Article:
Monthly Archives: August 2013

The break-things-into-bits mistake we have been making in education for centuries – happening today with standards

Originally posted on Granted, and…:
In the just-released Math Publisher’s Criteria document on the Common Core Standards, the authors say this about (bad) curricular decision-making: “’Fragmenting the Standards into individual standards, or individual bits of standards … produces a sum…

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Fordham’s claim of NGSS/CCSSM “misalignment” doesn’t stand up to scrutiny

This week the Thomas Fordham Institute released a report claiming “alignment glitches” between the Next Generation Science Standards and the Common Core State  Standards for Mathematics. Fordham’s original report on the standards suffered from a number of issues, but many … Continue reading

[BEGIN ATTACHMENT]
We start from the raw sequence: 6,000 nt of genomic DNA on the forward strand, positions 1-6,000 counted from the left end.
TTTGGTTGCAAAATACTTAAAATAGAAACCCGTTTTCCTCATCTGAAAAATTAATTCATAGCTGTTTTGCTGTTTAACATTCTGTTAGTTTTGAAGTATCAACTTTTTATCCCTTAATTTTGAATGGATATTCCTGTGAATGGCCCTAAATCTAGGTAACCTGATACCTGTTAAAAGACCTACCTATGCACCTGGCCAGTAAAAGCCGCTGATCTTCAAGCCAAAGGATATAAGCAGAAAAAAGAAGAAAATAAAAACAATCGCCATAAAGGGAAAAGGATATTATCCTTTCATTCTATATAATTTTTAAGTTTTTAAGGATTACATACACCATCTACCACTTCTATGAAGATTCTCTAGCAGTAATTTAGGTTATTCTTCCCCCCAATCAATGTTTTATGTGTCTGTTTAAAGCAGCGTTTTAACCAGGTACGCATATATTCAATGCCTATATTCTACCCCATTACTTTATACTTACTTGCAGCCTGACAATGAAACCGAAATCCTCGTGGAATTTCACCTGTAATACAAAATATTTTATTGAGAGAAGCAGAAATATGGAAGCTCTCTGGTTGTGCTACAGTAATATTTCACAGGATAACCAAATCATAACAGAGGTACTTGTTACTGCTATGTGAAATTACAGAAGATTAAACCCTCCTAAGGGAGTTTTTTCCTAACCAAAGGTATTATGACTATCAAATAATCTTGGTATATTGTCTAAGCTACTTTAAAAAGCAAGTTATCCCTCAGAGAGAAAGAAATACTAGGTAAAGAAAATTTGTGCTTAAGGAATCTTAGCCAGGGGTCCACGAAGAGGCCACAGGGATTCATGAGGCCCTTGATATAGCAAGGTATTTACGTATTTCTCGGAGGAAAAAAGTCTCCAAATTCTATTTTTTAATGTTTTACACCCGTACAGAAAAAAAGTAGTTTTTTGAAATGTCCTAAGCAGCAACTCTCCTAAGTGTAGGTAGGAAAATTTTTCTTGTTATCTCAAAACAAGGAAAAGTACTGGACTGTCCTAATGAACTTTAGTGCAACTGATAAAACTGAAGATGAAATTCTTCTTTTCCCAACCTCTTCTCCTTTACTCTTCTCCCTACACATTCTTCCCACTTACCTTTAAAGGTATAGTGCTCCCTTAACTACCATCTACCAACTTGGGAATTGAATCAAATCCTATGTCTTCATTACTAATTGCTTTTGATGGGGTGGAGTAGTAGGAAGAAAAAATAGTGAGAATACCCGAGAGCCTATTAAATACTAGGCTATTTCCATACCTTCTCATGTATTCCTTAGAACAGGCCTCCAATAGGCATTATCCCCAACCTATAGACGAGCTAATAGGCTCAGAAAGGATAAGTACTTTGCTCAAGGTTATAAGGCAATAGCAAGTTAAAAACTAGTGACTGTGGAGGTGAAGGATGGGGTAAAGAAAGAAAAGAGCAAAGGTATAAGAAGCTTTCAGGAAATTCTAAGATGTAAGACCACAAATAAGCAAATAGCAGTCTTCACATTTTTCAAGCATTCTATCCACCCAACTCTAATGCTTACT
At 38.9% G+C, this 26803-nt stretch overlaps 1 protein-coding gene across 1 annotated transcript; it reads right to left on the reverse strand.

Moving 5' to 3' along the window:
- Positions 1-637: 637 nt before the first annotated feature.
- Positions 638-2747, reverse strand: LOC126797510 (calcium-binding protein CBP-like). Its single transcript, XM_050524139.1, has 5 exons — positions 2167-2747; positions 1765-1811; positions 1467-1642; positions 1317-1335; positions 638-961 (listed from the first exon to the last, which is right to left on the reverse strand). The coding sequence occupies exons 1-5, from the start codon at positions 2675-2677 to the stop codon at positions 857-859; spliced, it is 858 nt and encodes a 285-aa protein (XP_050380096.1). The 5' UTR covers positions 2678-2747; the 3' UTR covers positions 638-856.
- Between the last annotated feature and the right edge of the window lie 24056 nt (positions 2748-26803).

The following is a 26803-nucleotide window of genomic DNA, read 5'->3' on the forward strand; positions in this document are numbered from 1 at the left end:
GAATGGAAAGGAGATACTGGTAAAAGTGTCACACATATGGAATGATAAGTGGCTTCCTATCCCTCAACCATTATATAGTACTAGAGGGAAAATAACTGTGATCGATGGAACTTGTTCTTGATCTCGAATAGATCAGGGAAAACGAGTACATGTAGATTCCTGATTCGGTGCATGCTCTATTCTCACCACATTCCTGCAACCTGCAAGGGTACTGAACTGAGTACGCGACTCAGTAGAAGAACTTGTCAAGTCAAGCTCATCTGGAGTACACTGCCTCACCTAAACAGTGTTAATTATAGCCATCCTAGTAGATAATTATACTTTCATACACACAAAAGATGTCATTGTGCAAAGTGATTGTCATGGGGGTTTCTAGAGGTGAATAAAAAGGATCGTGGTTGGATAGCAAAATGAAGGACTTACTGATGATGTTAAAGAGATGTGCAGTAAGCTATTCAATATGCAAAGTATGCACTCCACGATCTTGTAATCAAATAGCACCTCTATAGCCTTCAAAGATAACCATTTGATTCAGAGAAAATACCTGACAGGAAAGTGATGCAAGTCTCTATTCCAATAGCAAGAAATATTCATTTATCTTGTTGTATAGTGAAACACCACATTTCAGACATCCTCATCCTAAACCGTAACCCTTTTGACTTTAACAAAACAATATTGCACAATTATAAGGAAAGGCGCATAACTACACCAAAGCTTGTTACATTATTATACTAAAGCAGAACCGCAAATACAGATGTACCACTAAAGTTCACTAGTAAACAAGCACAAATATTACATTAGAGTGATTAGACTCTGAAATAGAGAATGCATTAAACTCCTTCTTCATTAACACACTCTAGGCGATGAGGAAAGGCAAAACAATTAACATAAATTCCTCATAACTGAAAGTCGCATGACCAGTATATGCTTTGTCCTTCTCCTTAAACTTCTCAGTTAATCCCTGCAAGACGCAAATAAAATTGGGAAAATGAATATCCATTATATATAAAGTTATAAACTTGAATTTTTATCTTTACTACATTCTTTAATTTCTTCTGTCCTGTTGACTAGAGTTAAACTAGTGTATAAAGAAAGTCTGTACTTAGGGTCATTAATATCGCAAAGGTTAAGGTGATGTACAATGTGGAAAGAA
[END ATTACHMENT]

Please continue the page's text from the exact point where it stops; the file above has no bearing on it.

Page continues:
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On Methods Versus Aims

Reading Daisy Christodoulou’s preview of her recent book, Seven Myths About Education, I was especially struck by Myth 6- that projects and activities are the best way to learn. This quote resonated with me in particular: Our aim should be for pupils to … Continue reading

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Do You Really Need to Know Facts?

Heard this before? “Students in the 21st century don’t need to memorize facts. They can always just look it up online.” There’s a good chance you have strong feelings about this statement. But I’d argue what’s crucial is which facts we’re … Continue reading

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